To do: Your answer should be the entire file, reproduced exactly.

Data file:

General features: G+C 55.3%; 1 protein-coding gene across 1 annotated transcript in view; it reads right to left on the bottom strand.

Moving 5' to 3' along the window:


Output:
General features: G+C 55.3%; 1 protein-coding gene across 1 annotated transcript in view; it reads right to left on the bottom strand.

Moving 5' to 3' along the window: